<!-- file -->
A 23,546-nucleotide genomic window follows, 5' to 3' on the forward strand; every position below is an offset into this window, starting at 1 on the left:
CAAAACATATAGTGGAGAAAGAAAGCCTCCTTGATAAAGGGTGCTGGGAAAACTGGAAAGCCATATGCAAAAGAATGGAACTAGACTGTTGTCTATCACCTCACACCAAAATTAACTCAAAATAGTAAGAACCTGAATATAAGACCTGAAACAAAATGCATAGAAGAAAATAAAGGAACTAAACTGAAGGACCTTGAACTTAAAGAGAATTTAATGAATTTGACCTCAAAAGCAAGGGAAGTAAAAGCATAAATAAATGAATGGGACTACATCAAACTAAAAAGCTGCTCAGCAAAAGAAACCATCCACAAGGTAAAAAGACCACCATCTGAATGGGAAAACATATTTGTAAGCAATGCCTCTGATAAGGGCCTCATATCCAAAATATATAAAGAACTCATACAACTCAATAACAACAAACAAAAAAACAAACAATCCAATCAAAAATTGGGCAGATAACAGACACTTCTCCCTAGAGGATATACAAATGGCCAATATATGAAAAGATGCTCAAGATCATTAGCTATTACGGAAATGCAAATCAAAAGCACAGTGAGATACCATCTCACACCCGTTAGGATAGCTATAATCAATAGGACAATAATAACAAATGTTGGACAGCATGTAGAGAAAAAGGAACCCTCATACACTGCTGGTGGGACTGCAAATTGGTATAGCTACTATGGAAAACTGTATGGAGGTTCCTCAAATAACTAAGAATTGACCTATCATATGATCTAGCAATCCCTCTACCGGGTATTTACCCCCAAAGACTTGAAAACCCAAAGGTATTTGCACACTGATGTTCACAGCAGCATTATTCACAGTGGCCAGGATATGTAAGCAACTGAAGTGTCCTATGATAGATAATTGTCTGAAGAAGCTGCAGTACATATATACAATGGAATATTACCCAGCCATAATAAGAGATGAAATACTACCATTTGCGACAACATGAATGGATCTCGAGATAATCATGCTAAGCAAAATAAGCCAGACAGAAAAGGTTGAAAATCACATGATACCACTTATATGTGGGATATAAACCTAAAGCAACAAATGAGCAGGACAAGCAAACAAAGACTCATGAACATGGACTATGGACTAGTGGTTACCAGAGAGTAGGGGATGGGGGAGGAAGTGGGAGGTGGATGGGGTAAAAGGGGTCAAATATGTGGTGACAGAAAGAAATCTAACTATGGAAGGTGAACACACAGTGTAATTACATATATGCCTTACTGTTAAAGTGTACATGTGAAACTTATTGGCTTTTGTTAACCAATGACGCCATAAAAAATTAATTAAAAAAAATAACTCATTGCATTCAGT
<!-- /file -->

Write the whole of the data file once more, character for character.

A 23,546-nucleotide genomic window follows, 5' to 3' on the forward strand; every position below is an offset into this window, starting at 1 on the left:
CAAAACATATAGTGGAGAAAGAAAGCCTCCTTGATAAAGGGTGCTGGGAAAACTGGAAAGCCATATGCAAAAGAATGGAACTAGACTGTTGTCTATCACCTCACACCAAAATTAACTCAAAATAGTAAGAACCTGAATATAAGACCTGAAACAAAATGCATAGAAGAAAATAAAGGAACTAAACTGAAGGACCTTGAACTTAAAGAGAATTTAATGAATTTGACCTCAAAAGCAAGGGAAGTAAAAGCATAAATAAATGAATGGGACTACATCAAACTAAAAAGCTGCTCAGCAAAAGAAACCATCCACAAGGTAAAAAGACCACCATCTGAATGGGAAAACATATTTGTAAGCAATGCCTCTGATAAGGGCCTCATATCCAAAATATATAAAGAACTCATACAACTCAATAACAACAAACAAAAAAACAAACAATCCAATCAAAAATTGGGCAGATAACAGACACTTCTCCCTAGAGGATATACAAATGGCCAATATATGAAAAGATGCTCAAGATCATTAGCTATTACGGAAATGCAAATCAAAAGCACAGTGAGATACCATCTCACACCCGTTAGGATAGCTATAATCAATAGGACAATAATAACAAATGTTGGACAGCATGTAGAGAAAAAGGAACCCTCATACACTGCTGGTGGGACTGCAAATTGGTATAGCTACTATGGAAAACTGTATGGAGGTTCCTCAAATAACTAAGAATTGACCTATCATATGATCTAGCAATCCCTCTACCGGGTATTTACCCCCAAAGACTTGAAAACCCAAAGGTATTTGCACACTGATGTTCACAGCAGCATTATTCACAGTGGCCAGGATATGTAAGCAACTGAAGTGTCCTATGATAGATAATTGTCTGAAGAAGCTGCAGTACATATATACAATGGAATATTACCCAGCCATAATAAGAGATGAAATACTACCATTTGCGACAACATGAATGGATCTCGAGATAATCATGCTAAGCAAAATAAGCCAGACAGAAAAGGTTGAAAATCACATGATACCACTTATATGTGGGATATAAACCTAAAGCAACAAATGAGCAGGACAAGCAAACAAAGACTCATGAACATGGACTATGGACTAGTGGTTACCAGAGAGTAGGGGATGGGGGAGGAAGTGGGAGGTGGATGGGGTAAAAGGGGTCAAATATGTGGTGACAGAAAGAAATCTAACTATGGAAGGTGAACACACAGTGTAATTACATATATGCCTTACTGTTAAAGTGTACATGTGAAACTTATTGGCTTTTGTTAACCAATGACGCCATAAAAAATTAATTAAAAAAAATAACTCATTGCATTCAGT